I had more luck than you with this because prior to these lessons i've watched a video on youtube about the Circle Of Fifths and how to create Major Note Scales, for example the E major scale is like so E,F,G,A,B,C,D then E again for a total of 8 notes, now learn the notes on your fret-board because the position for E5 is actually E the root note and then the 5th note in the Major Scale of E which is C. Now for the bar shape of E5 we add the extra E one octave higher which is the 8th note in the Major Scale of E. Hope this helps, please learn your fret-board (i've learned it in 2 days) this will help you down the road with things like this. Rock On! Yours Vlad.

vlader08vlader08 replied on December 15th, 2014

The 5th note in the major scale is B sorry for that :P why is there no edit to posts ?

AlwynAlwyn replied on October 25th, 2014

Hi would also like to know this, understanding why makes remembering a lot easier. Also surprised you haven't got around to annswering this question yet. It was asked a few weeks ago now. Thanks Alwyn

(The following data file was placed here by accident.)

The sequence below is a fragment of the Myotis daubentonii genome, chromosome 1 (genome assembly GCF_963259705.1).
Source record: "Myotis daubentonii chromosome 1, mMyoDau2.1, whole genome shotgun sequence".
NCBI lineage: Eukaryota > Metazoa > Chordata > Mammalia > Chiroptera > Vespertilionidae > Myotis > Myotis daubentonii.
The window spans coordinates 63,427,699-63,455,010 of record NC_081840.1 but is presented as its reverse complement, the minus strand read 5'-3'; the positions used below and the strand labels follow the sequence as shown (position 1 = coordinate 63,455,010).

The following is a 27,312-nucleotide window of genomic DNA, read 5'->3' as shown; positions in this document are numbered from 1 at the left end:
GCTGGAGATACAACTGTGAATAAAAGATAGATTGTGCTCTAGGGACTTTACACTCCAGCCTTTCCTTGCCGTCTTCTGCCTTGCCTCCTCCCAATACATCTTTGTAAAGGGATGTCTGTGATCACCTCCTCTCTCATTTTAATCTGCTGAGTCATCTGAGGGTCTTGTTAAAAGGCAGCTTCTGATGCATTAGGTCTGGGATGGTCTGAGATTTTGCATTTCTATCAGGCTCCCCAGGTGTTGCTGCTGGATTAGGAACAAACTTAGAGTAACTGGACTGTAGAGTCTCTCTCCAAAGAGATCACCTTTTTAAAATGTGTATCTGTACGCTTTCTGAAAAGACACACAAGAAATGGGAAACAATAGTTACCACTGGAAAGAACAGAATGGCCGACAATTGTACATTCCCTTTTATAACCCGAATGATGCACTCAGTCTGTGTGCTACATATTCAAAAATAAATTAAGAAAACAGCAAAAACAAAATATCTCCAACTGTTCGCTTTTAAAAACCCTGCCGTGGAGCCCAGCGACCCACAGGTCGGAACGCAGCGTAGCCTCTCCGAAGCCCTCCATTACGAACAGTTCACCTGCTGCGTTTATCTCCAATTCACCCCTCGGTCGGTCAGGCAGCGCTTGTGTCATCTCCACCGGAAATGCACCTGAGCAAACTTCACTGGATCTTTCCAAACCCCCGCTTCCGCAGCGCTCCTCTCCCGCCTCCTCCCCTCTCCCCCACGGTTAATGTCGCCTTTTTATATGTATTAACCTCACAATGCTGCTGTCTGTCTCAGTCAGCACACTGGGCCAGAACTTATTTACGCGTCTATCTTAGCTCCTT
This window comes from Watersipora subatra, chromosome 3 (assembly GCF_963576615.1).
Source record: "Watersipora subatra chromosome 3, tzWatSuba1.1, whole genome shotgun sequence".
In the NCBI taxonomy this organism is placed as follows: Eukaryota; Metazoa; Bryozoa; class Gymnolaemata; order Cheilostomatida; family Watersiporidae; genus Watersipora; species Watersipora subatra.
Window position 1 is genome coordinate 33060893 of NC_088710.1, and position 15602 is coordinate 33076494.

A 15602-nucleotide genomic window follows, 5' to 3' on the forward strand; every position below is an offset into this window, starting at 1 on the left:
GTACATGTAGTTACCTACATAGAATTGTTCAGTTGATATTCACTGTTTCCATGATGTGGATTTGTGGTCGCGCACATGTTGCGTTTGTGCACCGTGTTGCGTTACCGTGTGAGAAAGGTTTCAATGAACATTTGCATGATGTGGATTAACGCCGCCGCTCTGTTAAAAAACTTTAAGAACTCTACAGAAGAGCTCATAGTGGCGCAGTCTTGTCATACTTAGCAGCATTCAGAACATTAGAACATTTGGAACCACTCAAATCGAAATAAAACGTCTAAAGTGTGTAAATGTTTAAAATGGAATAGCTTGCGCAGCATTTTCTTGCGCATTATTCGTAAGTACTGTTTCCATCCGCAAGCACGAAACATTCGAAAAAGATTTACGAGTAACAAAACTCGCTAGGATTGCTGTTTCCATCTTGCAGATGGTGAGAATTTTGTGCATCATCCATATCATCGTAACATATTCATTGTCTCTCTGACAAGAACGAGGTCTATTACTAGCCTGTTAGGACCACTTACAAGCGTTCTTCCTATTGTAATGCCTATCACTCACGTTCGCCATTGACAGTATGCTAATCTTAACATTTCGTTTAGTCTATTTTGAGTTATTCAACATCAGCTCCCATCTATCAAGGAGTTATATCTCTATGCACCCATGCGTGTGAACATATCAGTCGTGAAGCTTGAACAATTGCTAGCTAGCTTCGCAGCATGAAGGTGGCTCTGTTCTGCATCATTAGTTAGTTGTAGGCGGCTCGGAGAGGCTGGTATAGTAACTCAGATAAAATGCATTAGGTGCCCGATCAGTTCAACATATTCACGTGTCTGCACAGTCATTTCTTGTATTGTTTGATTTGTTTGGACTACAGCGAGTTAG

mburskeymburskey replied on January 25th, 2014

Thanks Mark! Tried this one the other day and was a little confused. Repeated it today and got it! Great lesson!

dtutterrowdtutterrow replied on June 16th, 2013

Love the palm muting on the E5

battlerattlebattlerattle replied on May 1st, 2013

when you counted up from the 1 chord (A5) to the IV chord (D5), you counted "A, B, C#, D. Those are the first four notes of the major scale? If so, would that mean the I-IV-V progression for a 12 bar blues in E would be E (I chord), F#, G#, A (IV Chord) and B (V chord)? This has always puzzled me.

rustyh1rustyh1 replied on November 26th, 2012

Another great lesson!

johnmillerjohnmiller replied on November 19th, 2012

Thanks Mark for discussing the importance of the Metronome, playing is much smoother now. ATTEMPTING to play some Pink Floyd, any suggestions? P.S your lessons are incredibly helpful.

firedog4firedog4 replied on November 1st, 2012

That was great.

mlauremlaure replied on December 10th, 2011

It´s taken long until I got the palming with only these 3 power chords!!! Everyday it is getting a bit better, however it does not sound very clear yet! But I am definitely improving and I am really exicted to go through all the lessons - Great thanks to Mark.

jm1968ajm1968a replied on May 27th, 2011

Love the 12 bar blues, but I don't hear the difference with the rest.

moabmoab replied on April 17th, 2011

Howdy - Any particular reason I should focus on barring E5 and A5? I tend to want to use my middle and ring fingers for these chords and find it a more natural transition to D5. This is probably a habit I picked up somewhere. I'll practice the barre if there is some advantage to it in the long run - picking up notes when making other chords perhaps? Just wondering, thanks!